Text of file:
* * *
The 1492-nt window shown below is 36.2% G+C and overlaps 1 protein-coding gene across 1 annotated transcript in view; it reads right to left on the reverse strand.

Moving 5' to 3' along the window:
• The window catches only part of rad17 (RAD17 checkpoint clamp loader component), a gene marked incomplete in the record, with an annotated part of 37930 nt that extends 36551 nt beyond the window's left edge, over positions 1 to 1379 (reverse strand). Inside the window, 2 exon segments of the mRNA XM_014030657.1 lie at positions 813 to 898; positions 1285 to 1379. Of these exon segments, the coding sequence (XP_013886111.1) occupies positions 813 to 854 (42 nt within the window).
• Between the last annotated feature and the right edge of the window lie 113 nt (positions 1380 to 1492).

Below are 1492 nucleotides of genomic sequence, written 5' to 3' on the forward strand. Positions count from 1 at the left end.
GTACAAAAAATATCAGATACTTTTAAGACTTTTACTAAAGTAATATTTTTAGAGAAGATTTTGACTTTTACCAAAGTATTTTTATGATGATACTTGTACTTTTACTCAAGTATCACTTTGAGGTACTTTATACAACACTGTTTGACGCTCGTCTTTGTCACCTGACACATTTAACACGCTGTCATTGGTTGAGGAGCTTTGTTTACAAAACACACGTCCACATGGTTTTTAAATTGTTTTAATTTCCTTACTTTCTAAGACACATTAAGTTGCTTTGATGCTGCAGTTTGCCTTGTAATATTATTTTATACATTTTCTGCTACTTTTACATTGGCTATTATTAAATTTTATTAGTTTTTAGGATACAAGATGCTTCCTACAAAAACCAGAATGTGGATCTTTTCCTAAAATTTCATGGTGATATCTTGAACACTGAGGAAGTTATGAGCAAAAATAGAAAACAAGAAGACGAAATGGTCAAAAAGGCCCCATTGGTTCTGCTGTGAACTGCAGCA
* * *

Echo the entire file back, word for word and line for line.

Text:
The 1492-nt window shown below is 36.2% G+C and overlaps 1 protein-coding gene across 1 annotated transcript in view; it reads right to left on the reverse strand.

Moving 5' to 3' along the window:
• The window catches only part of rad17 (RAD17 checkpoint clamp loader component), a gene marked incomplete in the record, with an annotated part of 37930 nt that extends 36551 nt beyond the window's left edge, over positions 1 to 1379 (reverse strand). Inside the window, 2 exon segments of the mRNA XM_014030657.1 lie at positions 813 to 898; positions 1285 to 1379. Of these exon segments, the coding sequence (XP_013886111.1) occupies positions 813 to 854 (42 nt within the window).
• Between the last annotated feature and the right edge of the window lie 113 nt (positions 1380 to 1492).

Below are 1492 nucleotides of genomic sequence, written 5' to 3' on the forward strand. Positions count from 1 at the left end.
GTACAAAAAATATCAGATACTTTTAAGACTTTTACTAAAGTAATATTTTTAGAGAAGATTTTGACTTTTACCAAAGTATTTTTATGATGATACTTGTACTTTTACTCAAGTATCACTTTGAGGTACTTTATACAACACTGTTTGACGCTCGTCTTTGTCACCTGACACATTTAACACGCTGTCATTGGTTGAGGAGCTTTGTTTACAAAACACACGTCCACATGGTTTTTAAATTGTTTTAATTTCCTTACTTTCTAAGACACATTAAGTTGCTTTGATGCTGCAGTTTGCCTTGTAATATTATTTTATACATTTTCTGCTACTTTTACATTGGCTATTATTAAATTTTATTAGTTTTTAGGATACAAGATGCTTCCTACAAAAACCAGAATGTGGATCTTTTCCTAAAATTTCATGGTGATATCTTGAACACTGAGGAAGTTATGAGCAAAAATAGAAAACAAGAAGACGAAATGGTCAAAAAGGCCCCATTGGTTCTGCTGTGAACTGCAGCA